Since its inception, Trinity Education has situated prospective students as its target, but this may be starting to change. The curricular legacy it aspires to cultivate has been the focal point of Trinity Education, but student criticism and advocacy have revealed how future-centric changes have at times sacrificed the concerns – and education – of current students.
With integration of the Trinity Graduates Attributes into the expanded elective programme, Open Module initiative and Joint Honours course, the logistical operation of Trinity Education is becoming clearer. It has emerged from its phased implementation, having shed the apparently redundant ‘P’ of Trinity Education Project in October 2020, with central reforms that aim to put students first.
Kevin Mitchell, Senior Lecturer/Dean of Undergraduate Studies, explains that Trinity Education has a central mission of “opening up some space in the curriculum for open modules, and Trinity electives, so where students could take a module from another subject across the common architecture subjects or from a college-wide topic in the Trinity electives, and enrich their own educational experience by exposure to a different subject”.
Mitchell explains that “it doesn’t really matter that much what the topic is that you’re that you’re studying” but that exposure to a new way of approaching an issue was central to the Trinity Education consciousness-expander approach.
Indeed the open module system was specifically designed to promote curiosity about disciplines outside degree subjects. He insists, however, “we didn’t want to go all the way to a pick and mix model like they have in some American universities, where you can do lots of different things, but it’s a bit superficial”.
Despite an uneven implementation, Associate Dean of Undergrad Science Education Áine Kelly tells me that the possibilities for growth are abundant. The Trinity electives were a “more ambitious” development from the previous Broad Curriculum initiative: “We wanted to provide new modules, completely purpose-developed modules that were entirely stand-alone that students – no matter what their course – they didn’t have to have any prerequisites and they could choose one of these modules.”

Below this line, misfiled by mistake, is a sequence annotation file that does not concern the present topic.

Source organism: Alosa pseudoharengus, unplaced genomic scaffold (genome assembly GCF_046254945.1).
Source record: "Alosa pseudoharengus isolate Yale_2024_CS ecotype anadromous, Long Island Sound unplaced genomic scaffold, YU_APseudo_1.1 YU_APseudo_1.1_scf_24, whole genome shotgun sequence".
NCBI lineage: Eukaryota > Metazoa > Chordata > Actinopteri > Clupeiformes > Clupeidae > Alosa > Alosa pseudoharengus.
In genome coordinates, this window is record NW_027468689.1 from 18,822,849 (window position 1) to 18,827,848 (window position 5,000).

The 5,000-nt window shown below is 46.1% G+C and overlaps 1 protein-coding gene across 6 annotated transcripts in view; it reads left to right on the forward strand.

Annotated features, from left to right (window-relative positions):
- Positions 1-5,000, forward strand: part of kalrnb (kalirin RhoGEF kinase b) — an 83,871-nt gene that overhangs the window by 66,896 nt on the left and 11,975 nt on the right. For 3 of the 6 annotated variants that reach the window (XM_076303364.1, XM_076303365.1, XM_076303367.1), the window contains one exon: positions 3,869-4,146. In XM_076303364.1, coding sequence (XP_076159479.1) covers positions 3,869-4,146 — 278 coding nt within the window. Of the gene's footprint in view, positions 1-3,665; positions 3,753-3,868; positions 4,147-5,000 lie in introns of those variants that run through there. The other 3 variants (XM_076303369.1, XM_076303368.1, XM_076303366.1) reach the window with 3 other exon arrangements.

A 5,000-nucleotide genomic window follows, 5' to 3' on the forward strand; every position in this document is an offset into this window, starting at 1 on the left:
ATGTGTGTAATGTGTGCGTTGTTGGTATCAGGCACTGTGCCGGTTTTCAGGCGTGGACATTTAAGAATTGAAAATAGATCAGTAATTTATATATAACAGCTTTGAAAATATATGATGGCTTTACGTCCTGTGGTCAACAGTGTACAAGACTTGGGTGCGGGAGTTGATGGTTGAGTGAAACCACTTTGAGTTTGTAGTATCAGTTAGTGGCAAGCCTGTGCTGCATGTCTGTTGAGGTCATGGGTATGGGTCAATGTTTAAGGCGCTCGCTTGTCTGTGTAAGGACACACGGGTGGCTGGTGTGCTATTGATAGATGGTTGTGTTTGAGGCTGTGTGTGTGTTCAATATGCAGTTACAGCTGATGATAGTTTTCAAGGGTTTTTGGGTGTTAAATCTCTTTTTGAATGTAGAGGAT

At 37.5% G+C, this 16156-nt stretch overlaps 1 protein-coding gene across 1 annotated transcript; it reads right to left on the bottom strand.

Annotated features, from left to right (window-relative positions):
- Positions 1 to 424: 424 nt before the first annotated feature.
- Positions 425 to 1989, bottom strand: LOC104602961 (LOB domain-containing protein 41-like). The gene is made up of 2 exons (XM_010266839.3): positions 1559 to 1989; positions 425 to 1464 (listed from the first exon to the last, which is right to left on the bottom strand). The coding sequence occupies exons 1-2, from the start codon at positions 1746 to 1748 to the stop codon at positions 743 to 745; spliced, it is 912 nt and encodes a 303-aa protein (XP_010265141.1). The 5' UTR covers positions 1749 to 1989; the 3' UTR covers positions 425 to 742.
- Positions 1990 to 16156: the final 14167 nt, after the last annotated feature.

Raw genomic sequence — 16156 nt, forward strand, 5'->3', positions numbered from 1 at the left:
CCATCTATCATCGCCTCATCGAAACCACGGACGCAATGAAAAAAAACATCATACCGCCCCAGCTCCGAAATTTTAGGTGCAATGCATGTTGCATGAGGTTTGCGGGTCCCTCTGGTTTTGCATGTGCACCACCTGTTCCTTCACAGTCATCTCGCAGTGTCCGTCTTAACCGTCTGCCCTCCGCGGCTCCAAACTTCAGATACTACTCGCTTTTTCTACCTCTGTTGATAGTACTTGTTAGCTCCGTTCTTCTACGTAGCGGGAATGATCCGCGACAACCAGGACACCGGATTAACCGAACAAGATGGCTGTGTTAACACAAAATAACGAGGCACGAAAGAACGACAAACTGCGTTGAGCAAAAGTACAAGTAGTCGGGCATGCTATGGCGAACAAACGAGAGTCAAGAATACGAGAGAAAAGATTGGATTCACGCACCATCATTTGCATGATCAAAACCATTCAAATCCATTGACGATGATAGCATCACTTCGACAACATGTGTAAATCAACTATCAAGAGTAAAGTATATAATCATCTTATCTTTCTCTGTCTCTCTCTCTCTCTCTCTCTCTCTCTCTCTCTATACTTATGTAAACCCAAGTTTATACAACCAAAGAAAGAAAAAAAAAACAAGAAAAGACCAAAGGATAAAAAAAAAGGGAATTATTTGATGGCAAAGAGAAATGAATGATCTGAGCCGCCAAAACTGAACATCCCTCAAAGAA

We didn’t want to go all the way to a pick and mix model like they have in some American universities, where you can do lots of different things, but it’s a bit superficial
The suite of modules introduced cover research and expertise-driven topics, as well as electives covering “grand societal challenges”. They were developed on the basis of the Trinity Graduate Attributes that Trinity Education espouses and purports to instil in students. Module development involves a process of developing proposals to be submitted to a review committee with heavy involvement of academics and module coordinators to ensure parity of quality and assessment.
Although academic expertise was central to developing the electives at its inception, student advocacy has played a central role in developing additional and future proposals. Following an online petition and campaign, students successfully advocated for the development of a Black Studies elective in June 2020. Kelly explains, “if there’s anything specific that students would like to see developed, it would be great to try to bring those proposals through”.
Kelly spotlights the multi-disciplinary body of students taking the electives, explaining that every module has a group element designed for students to bring their disciplinary insights and perspectives. The inclusive design of electives has quelled “trepidation from students”. “It’s really important that we reassure students that we understand that it’s a completely multidisciplinary group, and that we’ll make sure that the students are supported all the way through to do well in the module.”
Although Mitchell accepts that there is “a growing interest, indeed a demand from students” to provide modules about pressing issues like climate change, there doesn’t exist a structural forum for student engagement and suggestions. “[I]t sounds great to involve the students and get their opinions, but then there’s no point doing that unless you have some mechanism to collate all those opinions and to actually act on them”.
Another aspect of Trinity Education is the Open Module system, constructed in conjunction with the electives. A balance was needed to avoid fleeting engagement with new subjects, but challenge the potential intellectual isolation of single-honours courses. Mitchell emphasises the benefits of such a system: “It’s giving students an exposure to a way of thinking that can open their eyes with respect to their own discipline.”